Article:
Whether you're celebrating with your dad, kids or grandkids, Father's Day is a great reminder that fitness is key to a long and healthy life.
If you're already working out, that's great. If you're not hitting the gym regularly, start slow. Either way -- your age matters. Follow this fitness guide by decade to have healthy Father's Days for years to come.
If you're in your 20s
You're young. You're invincible (or at least as invincible as you're ever going to be.)
"This is when you should be running, jumping and playing," said Lecia Whitlock, an instructor at The National Personal Training Institute. "Test your body in any way that you can."
Think about explosive movements, plyometric drills and full-body movements -- like a lunge with an overhead dumbbell press -- that work more than a single muscle group. And have fun!
Challenge: Train for an extreme race like the Tough Mudder.
If you're in your 30s
All of a sudden, you've gone from celebrating Father's Day with your dad to celebrating it with your own kids.
"As you go from being an everyday athlete to being more of a weekend warrior, you need to be smarter about your workouts," advised Whitlock.
Now is the time to start laying down the foundation for healthy aging. You may still feel like a kid, but your joints know better. Work hard and play hard, but spend some extra time in the gym working on joint stability.
Do your chest presses with dumbbells while lying on a stability ball instead of using a barbell and bench, for example. This will help keep you injury-free on your weekend adventures.
Challenge: Train for a sprint triathlon.
If you're in your 40s
The demands at work have ratcheted up, and those kids who once gave you hand-drawn Father's Day cards now expect you to pay for four years of college. As a result, your stress levels are through the roof.
Physically, you need to do something to counteract the effects of sitting at your desk hunched over a keyboard for 10 hours a day. Tight hamstrings, hips and shoulders will lead to knee, back and neck problems if they're not addressed. And mentally, you have to figure out a way to deal with your stress levels.
A consistent yoga practice will open up your body, and studies have shown that mindfulness training can help reduce stress-based issues.
Challenge: Find time for yoga at least twice a week.
If you're in your 50s
If you've noticed some changes in, well, things, you're not alone.
"As you age, your testosterone levels start to decrease," said Whitlock. "Fortunately, one of the ways to naturally boost testosterone levels is by increasing muscle mass."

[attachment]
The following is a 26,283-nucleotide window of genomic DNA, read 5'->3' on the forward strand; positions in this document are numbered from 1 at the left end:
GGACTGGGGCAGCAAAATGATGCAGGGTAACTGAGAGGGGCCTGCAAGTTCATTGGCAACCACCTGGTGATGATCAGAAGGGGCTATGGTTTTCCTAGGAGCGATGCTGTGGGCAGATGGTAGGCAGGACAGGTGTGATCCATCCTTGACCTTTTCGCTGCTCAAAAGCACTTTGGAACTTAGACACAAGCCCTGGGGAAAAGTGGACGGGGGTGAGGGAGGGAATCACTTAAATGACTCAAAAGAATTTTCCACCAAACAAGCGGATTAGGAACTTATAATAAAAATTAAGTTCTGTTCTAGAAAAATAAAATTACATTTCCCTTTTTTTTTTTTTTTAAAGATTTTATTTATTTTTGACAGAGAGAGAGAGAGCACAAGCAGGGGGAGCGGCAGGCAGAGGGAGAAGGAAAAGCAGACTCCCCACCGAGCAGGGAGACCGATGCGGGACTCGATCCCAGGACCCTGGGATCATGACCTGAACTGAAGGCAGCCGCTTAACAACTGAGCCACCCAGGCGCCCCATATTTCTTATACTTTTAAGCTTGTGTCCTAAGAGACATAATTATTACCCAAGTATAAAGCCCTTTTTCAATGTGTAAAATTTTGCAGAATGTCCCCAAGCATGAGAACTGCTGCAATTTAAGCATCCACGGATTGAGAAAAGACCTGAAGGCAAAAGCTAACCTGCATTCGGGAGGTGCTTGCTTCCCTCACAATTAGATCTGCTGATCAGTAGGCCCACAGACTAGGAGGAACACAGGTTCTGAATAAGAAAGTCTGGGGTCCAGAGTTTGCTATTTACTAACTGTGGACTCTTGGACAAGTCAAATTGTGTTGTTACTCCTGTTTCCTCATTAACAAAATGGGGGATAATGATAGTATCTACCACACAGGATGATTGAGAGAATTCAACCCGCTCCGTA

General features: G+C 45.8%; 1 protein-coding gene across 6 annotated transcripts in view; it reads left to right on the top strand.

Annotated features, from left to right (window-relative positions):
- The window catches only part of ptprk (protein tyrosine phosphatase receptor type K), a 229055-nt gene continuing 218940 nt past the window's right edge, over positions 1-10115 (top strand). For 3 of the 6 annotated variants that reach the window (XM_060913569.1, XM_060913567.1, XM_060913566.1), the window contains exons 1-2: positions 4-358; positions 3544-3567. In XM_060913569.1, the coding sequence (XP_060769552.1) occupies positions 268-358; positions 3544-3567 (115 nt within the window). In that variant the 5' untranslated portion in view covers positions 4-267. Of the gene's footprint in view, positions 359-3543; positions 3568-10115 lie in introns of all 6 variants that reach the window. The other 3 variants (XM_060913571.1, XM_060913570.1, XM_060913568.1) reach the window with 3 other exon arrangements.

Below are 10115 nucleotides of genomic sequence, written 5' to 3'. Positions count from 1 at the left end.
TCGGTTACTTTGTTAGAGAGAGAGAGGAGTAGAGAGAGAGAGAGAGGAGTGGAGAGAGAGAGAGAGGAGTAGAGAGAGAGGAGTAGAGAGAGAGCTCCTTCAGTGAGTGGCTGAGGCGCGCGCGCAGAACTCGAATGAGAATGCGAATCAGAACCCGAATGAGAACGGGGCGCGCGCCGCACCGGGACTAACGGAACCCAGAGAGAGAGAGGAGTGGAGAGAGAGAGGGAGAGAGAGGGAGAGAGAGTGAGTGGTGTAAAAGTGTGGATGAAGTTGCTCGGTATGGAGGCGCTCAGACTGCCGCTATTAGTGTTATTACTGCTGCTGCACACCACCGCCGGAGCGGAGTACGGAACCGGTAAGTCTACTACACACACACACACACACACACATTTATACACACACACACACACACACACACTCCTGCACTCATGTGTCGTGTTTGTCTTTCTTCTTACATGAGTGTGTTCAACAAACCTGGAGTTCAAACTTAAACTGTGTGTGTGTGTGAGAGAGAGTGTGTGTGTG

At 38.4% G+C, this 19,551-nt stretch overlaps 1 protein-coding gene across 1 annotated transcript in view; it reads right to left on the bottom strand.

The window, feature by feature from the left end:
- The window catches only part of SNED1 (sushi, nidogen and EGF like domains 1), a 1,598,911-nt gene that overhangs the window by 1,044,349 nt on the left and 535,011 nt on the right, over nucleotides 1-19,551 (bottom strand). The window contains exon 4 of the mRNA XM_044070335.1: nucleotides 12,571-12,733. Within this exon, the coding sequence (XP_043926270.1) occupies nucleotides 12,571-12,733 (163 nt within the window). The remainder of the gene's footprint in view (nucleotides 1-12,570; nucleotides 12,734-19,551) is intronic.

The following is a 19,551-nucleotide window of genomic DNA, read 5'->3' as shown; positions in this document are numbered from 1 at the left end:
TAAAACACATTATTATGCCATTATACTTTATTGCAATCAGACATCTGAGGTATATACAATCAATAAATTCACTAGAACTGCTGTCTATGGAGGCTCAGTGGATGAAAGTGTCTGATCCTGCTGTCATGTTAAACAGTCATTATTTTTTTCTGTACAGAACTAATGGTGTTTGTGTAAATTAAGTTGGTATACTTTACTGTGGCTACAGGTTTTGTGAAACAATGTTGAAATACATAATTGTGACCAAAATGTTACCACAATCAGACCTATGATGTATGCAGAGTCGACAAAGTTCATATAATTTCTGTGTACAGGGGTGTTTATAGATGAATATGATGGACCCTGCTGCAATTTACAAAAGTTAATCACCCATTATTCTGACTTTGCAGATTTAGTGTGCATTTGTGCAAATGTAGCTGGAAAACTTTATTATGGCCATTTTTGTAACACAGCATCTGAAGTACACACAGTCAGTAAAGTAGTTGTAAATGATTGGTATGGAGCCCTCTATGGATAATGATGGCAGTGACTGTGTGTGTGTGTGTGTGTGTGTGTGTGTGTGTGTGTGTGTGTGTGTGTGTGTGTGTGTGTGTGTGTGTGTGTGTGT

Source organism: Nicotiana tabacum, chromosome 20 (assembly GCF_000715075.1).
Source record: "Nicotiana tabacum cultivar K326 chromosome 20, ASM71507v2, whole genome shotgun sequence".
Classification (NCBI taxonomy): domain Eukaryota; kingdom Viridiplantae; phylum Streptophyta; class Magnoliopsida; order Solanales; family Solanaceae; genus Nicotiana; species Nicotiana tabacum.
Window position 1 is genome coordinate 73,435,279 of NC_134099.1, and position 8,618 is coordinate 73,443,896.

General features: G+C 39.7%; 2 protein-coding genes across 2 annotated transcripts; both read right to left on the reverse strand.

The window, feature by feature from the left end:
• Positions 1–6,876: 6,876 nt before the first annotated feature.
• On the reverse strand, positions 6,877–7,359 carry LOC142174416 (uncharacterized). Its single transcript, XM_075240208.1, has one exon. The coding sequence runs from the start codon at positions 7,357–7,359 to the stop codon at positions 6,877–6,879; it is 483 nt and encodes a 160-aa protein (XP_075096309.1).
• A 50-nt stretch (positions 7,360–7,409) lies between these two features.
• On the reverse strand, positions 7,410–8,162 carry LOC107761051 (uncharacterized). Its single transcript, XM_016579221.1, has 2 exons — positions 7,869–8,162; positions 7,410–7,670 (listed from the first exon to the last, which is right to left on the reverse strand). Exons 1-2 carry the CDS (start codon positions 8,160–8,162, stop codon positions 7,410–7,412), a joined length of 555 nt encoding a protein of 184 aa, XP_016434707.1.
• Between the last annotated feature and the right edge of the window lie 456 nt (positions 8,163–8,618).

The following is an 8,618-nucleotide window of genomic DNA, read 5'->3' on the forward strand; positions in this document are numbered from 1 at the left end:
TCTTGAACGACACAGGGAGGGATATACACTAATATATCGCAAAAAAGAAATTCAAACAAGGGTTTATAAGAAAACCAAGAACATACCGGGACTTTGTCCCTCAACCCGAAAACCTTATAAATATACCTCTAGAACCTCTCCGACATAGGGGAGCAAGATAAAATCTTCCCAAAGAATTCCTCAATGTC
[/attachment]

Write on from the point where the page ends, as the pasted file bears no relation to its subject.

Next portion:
Studies show that strength training will not only help maintain testosterone levels, but will also help boost the levels of other sex hormones. In the gym, this means lifting like you were back in high school again.
As long as your form is good and your joints can take it, go heavier than you may have been lifting in the past and concentrate on the larger muscle groups -- your chest, back, glutes, quads and hamstrings.
Challenge: Lift heavy.
If you're in your 60s
You may not be as stable or as balanced as you used to be. Balance depends on three things: your vision, the canals in your inner ear and your body's own internal software. As vision and the workings of the inner ear deteriorate over time, you need to do as much as possible to work on your overall stability.
"Working on balance and body awareness will not only help keep you injury free in your day-to-day life," said Whitlock, "but if you're a golfer or a tennis player, you'll also see improvement on the course or the court."
Challenge: Start doing tai chi.
If you're in your 70s, 80s or 90s
Just because you don't have enough fingers to count the number of kids, grandkids and great-grandkids you have doesn't mean you have to act like an old man -- or walk like one.
"People talk about 'losing the spring in your step' when you age, but that's actually what happens," cautioned Whitlock. As the calves get weaker, walking becomes more of a shuffle.
In addition to making you appear older, it's also a major cause of trips and falls, according to studies. To work your calves and improve your balance, stand on your toes for 10 to 15 seconds three or four times a day.
Challenge: Walk a mile every day.